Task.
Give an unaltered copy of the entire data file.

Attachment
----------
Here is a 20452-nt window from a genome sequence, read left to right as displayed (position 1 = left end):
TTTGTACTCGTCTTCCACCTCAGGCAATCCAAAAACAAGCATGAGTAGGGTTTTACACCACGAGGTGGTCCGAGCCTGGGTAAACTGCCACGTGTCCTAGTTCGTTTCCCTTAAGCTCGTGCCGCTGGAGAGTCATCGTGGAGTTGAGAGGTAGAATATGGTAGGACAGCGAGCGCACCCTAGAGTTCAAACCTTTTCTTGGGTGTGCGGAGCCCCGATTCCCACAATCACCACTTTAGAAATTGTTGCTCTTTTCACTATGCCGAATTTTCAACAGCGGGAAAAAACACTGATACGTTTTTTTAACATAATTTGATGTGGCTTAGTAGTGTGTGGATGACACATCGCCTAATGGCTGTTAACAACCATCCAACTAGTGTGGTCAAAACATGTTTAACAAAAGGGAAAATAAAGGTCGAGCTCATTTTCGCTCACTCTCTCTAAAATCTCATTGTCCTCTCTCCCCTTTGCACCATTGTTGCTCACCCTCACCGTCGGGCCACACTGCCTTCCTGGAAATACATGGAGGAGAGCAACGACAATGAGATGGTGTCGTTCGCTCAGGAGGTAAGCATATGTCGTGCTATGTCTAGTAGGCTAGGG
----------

Here is a 20452-nt window from a genome sequence, read left to right as displayed (position 1 = left end):
TTTGTACTCGTCTTCCACCTCAGGCAATCCAAAAACAAGCATGAGTAGGGTTTTACACCACGAGGTGGTCCGAGCCTGGGTAAACTGCCACGTGTCCTAGTTCGTTTCCCTTAAGCTCGTGCCGCTGGAGAGTCATCGTGGAGTTGAGAGGTAGAATATGGTAGGACAGCGAGCGCACCCTAGAGTTCAAACCTTTTCTTGGGTGTGCGGAGCCCCGATTCCCACAATCACCACTTTAGAAATTGTTGCTCTTTTCACTATGCCGAATTTTCAACAGCGGGAAAAAACACTGATACGTTTTTTTAACATAATTTGATGTGGCTTAGTAGTGTGTGGATGACACATCGCCTAATGGCTGTTAACAACCATCCAACTAGTGTGGTCAAAACATGTTTAACAAAAGGGAAAATAAAGGTCGAGCTCATTTTCGCTCACTCTCTCTAAAATCTCATTGTCCTCTCTCCCCTTTGCACCATTGTTGCTCACCCTCACCGTCGGGCCACACTGCCTTCCTGGAAATACATGGAGGAGAGCAACGACAATGAGATGGTGTCGTTCGCTCAGGAGGTAAGCATATGTCGTGCTATGTCTAGTAGGCTAGGG